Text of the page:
Searching Instead Of Browsing: Organizing Information Using Labels as Meta-Data

Being able to assign labels to content to organize information for searching is superior to placing content in folders for manual browsing. The folder concept may be suitable to physical documents on paper, but does not lend itself well to digital information. The labels concept combined with an effective search capability is a faster way to organize content and find information.

Organizing content is a means to the end goal of finding information. Since organizing content is not a goal by itself, it should be as simple and less work as possible required to meet the goal of finding information.

The folder concept has many limitations:

  • A particular item of content can only belong to one folder. Placing it in two folders requires either:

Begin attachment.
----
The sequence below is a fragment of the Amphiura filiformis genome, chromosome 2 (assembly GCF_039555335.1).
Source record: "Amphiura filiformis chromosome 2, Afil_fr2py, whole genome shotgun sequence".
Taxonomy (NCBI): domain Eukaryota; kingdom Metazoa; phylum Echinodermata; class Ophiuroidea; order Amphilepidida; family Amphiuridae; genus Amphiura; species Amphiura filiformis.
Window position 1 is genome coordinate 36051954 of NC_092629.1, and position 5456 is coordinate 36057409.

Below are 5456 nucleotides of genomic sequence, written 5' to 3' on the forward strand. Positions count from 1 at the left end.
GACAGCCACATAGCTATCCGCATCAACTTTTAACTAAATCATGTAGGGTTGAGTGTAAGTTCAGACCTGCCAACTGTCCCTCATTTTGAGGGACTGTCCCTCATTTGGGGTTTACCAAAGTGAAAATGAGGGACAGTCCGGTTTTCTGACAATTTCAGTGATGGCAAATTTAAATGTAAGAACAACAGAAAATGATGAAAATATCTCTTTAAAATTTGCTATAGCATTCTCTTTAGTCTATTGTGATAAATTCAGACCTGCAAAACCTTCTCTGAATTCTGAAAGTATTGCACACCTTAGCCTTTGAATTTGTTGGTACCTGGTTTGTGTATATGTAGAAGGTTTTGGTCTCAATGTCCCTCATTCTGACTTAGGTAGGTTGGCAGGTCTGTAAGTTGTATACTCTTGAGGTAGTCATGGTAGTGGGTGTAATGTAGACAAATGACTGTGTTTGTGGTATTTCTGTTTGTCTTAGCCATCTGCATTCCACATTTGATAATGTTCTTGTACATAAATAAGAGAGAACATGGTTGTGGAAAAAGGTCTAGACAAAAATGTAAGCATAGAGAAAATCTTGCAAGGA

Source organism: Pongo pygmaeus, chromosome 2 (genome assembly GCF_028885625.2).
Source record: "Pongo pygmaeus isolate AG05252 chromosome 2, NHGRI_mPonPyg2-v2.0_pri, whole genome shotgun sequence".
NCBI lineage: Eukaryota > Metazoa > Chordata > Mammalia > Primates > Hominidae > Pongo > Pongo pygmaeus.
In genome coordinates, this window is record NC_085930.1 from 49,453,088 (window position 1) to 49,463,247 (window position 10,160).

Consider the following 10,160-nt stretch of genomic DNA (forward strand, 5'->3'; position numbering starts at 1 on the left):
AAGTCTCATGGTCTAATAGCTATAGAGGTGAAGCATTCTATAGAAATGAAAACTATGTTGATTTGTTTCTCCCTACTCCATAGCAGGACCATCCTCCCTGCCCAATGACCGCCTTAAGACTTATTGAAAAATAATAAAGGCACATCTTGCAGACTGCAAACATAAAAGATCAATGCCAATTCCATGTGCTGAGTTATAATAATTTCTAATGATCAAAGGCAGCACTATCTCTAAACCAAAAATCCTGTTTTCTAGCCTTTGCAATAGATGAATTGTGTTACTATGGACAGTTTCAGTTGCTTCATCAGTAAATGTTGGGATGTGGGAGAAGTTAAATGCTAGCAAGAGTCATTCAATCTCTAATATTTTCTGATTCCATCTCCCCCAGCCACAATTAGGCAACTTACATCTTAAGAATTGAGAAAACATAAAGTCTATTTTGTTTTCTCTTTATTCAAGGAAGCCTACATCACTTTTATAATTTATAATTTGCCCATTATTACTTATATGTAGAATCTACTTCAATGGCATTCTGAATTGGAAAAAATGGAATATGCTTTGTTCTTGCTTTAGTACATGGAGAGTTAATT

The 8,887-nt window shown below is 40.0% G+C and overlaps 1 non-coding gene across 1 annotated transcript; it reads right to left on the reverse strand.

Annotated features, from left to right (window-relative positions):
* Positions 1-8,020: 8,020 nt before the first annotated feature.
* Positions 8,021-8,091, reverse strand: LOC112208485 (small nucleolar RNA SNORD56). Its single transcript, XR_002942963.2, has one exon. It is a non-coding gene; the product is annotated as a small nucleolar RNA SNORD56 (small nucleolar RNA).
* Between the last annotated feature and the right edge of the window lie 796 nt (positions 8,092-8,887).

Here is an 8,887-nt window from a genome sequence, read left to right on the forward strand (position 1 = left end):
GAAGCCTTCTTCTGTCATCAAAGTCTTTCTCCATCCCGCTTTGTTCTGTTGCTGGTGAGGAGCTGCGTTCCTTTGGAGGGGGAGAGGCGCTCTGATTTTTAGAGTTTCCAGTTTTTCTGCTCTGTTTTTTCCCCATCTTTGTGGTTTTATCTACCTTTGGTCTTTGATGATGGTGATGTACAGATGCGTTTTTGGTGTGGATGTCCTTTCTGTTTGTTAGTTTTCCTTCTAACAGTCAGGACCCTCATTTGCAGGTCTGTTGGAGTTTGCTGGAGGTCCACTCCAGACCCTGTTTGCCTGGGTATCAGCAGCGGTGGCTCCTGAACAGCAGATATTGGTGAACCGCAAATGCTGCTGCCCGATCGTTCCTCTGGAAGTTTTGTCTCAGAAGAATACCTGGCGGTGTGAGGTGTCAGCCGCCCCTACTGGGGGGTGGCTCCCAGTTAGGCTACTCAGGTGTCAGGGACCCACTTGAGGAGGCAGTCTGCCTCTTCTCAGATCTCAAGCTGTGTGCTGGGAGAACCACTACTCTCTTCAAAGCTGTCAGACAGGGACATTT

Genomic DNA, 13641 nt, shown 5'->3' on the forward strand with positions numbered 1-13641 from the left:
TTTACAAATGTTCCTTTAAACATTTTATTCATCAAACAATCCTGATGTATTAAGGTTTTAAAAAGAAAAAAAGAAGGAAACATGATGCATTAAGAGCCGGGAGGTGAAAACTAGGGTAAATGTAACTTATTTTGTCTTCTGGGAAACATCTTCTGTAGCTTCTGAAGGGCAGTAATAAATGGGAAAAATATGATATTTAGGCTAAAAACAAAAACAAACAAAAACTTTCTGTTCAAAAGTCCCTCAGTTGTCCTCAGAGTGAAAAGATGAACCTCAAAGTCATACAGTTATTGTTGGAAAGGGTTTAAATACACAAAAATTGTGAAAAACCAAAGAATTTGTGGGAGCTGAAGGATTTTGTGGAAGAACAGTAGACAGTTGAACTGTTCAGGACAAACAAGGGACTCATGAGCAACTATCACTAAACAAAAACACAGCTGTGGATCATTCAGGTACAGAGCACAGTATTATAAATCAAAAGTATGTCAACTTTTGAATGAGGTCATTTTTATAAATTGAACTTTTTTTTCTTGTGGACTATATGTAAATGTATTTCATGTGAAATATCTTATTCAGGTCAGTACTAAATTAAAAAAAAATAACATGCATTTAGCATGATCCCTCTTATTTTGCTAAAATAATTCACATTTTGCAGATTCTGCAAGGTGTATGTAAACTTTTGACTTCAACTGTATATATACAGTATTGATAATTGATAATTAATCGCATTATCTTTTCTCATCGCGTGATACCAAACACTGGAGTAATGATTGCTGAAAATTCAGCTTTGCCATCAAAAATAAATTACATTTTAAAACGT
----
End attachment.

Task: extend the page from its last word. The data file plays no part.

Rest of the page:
• Making duplicates. This is problematic to maintain.
    • Using links. This is problematic too: With ‘soft links’ the content resides in only one folder and if that folder is deleted, the content is deleted too. With ‘hard links’, it is hard to know how many ‘folders’ contain this content and unlinking the last one may unintentionally erase it.
  • Similarly, folders can only be contained within one folder.
  • To organize content well in folders requires deep levels of sub-folders. These can be a challenge to browse.
  • All content must be placed in a folder for it to be well organized in this scheme. Doing this manually is a burden. Setting up rules for some of the content to be automatically placed in folders relieves the burden to a certain extent. However, after a rule has run and placed a content item in a folder, if the rule was found to have been flawed and it mixed the content in with other content in the wrong folder, it can be a bigger burden to find the content and place it in the right folder.